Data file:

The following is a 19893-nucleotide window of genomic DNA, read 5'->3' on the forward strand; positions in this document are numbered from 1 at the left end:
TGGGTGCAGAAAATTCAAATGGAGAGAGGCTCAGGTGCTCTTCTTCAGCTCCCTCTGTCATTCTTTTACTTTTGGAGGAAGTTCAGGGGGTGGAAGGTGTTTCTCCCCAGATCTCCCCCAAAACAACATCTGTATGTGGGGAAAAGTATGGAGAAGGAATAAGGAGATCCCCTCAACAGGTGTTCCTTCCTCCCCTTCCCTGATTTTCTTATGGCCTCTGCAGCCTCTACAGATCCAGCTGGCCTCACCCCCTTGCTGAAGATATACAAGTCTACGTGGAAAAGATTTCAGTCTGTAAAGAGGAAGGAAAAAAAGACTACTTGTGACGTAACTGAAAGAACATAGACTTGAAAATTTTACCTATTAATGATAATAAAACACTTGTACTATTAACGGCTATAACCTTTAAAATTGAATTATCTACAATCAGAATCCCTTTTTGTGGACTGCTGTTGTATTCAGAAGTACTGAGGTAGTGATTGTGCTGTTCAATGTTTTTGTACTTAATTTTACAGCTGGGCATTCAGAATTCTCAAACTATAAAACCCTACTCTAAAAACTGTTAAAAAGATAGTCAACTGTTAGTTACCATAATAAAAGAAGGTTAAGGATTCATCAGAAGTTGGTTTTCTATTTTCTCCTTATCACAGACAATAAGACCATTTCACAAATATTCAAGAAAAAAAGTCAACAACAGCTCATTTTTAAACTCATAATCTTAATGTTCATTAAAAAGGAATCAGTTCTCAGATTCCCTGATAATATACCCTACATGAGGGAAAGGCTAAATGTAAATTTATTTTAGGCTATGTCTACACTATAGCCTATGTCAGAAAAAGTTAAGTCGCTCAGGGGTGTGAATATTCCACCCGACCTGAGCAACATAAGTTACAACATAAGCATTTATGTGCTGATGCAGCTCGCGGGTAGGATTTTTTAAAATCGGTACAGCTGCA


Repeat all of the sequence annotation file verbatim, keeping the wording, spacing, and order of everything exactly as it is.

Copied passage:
The following is a 19893-nucleotide window of genomic DNA, read 5'->3' on the forward strand; positions in this document are numbered from 1 at the left end:
TGGGTGCAGAAAATTCAAATGGAGAGAGGCTCAGGTGCTCTTCTTCAGCTCCCTCTGTCATTCTTTTACTTTTGGAGGAAGTTCAGGGGGTGGAAGGTGTTTCTCCCCAGATCTCCCCCAAAACAACATCTGTATGTGGGGAAAAGTATGGAGAAGGAATAAGGAGATCCCCTCAACAGGTGTTCCTTCCTCCCCTTCCCTGATTTTCTTATGGCCTCTGCAGCCTCTACAGATCCAGCTGGCCTCACCCCCTTGCTGAAGATATACAAGTCTACGTGGAAAAGATTTCAGTCTGTAAAGAGGAAGGAAAAAAAGACTACTTGTGACGTAACTGAAAGAACATAGACTTGAAAATTTTACCTATTAATGATAATAAAACACTTGTACTATTAACGGCTATAACCTTTAAAATTGAATTATCTACAATCAGAATCCCTTTTTGTGGACTGCTGTTGTATTCAGAAGTACTGAGGTAGTGATTGTGCTGTTCAATGTTTTTGTACTTAATTTTACAGCTGGGCATTCAGAATTCTCAAACTATAAAACCCTACTCTAAAAACTGTTAAAAAGATAGTCAACTGTTAGTTACCATAATAAAAGAAGGTTAAGGATTCATCAGAAGTTGGTTTTCTATTTTCTCCTTATCACAGACAATAAGACCATTTCACAAATATTCAAGAAAAAAAGTCAACAACAGCTCATTTTTAAACTCATAATCTTAATGTTCATTAAAAAGGAATCAGTTCTCAGATTCCCTGATAATATACCCTACATGAGGGAAAGGCTAAATGTAAATTTATTTTAGGCTATGTCTACACTATAGCCTATGTCAGAAAAAGTTAAGTCGCTCAGGGGTGTGAATATTCCACCCGACCTGAGCAACATAAGTTACAACATAAGCATTTATGTGCTGATGCAGCTCGCGGGTAGGATTTTTTAAAATCGGTACAGCTGCA